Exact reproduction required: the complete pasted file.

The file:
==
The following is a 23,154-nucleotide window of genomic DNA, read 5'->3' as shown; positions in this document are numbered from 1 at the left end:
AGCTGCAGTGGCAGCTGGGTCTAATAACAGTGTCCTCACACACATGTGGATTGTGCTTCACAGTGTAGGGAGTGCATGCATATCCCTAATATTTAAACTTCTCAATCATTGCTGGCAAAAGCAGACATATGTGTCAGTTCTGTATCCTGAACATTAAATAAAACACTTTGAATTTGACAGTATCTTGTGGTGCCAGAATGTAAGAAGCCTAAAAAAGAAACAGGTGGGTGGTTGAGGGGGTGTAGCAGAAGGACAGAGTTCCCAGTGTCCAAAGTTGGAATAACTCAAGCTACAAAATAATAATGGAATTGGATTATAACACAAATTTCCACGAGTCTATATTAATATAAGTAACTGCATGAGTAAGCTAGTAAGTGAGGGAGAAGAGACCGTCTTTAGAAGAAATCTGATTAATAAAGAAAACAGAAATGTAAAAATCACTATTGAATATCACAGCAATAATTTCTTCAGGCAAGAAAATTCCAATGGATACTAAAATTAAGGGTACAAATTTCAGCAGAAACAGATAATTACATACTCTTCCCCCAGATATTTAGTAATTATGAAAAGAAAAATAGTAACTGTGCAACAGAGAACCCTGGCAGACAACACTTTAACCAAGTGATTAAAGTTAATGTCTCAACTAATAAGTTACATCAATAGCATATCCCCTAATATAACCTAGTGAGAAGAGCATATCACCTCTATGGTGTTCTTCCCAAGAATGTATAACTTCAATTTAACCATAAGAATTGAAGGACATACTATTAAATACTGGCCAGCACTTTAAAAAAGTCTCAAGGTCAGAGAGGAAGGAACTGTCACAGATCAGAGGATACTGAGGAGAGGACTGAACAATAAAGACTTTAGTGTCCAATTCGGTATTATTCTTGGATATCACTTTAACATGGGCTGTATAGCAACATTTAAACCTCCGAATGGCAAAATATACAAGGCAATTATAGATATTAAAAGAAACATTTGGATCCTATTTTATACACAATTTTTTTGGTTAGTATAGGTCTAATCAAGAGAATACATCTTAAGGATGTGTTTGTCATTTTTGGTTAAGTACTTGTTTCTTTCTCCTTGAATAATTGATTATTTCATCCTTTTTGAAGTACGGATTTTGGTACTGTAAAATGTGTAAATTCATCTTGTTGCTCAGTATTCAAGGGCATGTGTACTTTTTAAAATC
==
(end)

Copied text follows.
The following is a 23,154-nucleotide window of genomic DNA, read 5'->3' as shown; positions in this document are numbered from 1 at the left end:
AGCTGCAGTGGCAGCTGGGTCTAATAACAGTGTCCTCACACACATGTGGATTGTGCTTCACAGTGTAGGGAGTGCATGCATATCCCTAATATTTAAACTTCTCAATCATTGCTGGCAAAAGCAGACATATGTGTCAGTTCTGTATCCTGAACATTAAATAAAACACTTTGAATTTGACAGTATCTTGTGGTGCCAGAATGTAAGAAGCCTAAAAAAGAAACAGGTGGGTGGTTGAGGGGGTGTAGCAGAAGGACAGAGTTCCCAGTGTCCAAAGTTGGAATAACTCAAGCTACAAAATAATAATGGAATTGGATTATAACACAAATTTCCACGAGTCTATATTAATATAAGTAACTGCATGAGTAAGCTAGTAAGTGAGGGAGAAGAGACCGTCTTTAGAAGAAATCTGATTAATAAAGAAAACAGAAATGTAAAAATCACTATTGAATATCACAGCAATAATTTCTTCAGGCAAGAAAATTCCAATGGATACTAAAATTAAGGGTACAAATTTCAGCAGAAACAGATAATTACATACTCTTCCCCCAGATATTTAGTAATTATGAAAAGAAAAATAGTAACTGTGCAACAGAGAACCCTGGCAGACAACACTTTAACCAAGTGATTAAAGTTAATGTCTCAACTAATAAGTTACATCAATAGCATATCCCCTAATATAACCTAGTGAGAAGAGCATATCACCTCTATGGTGTTCTTCCCAAGAATGTATAACTTCAATTTAACCATAAGAATTGAAGGACATACTATTAAATACTGGCCAGCACTTTAAAAAAGTCTCAAGGTCAGAGAGGAAGGAACTGTCACAGATCAGAGGATACTGAGGAGAGGACTGAACAATAAAGACTTTAGTGTCCAATTCGGTATTATTCTTGGATATCACTTTAACATGGGCTGTATAGCAACATTTAAACCTCCGAATGGCAAAATATACAAGGCAATTATAGATATTAAAAGAAACATTTGGATCCTATTTTATACACAATTTTTTTGGTTAGTATAGGTCTAATCAAGAGAATACATCTTAAGGATGTGTTTGTCATTTTTGGTTAAGTACTTGTTTCTTTCTCCTTGAATAATTGATTATTTCATCCTTTTTGAAGTACGGATTTTGGTACTGTAAAATGTGTAAATTCATCTTGTTGCTCAGTATTCAAGGGCATGTGTACTTTTTAAAATC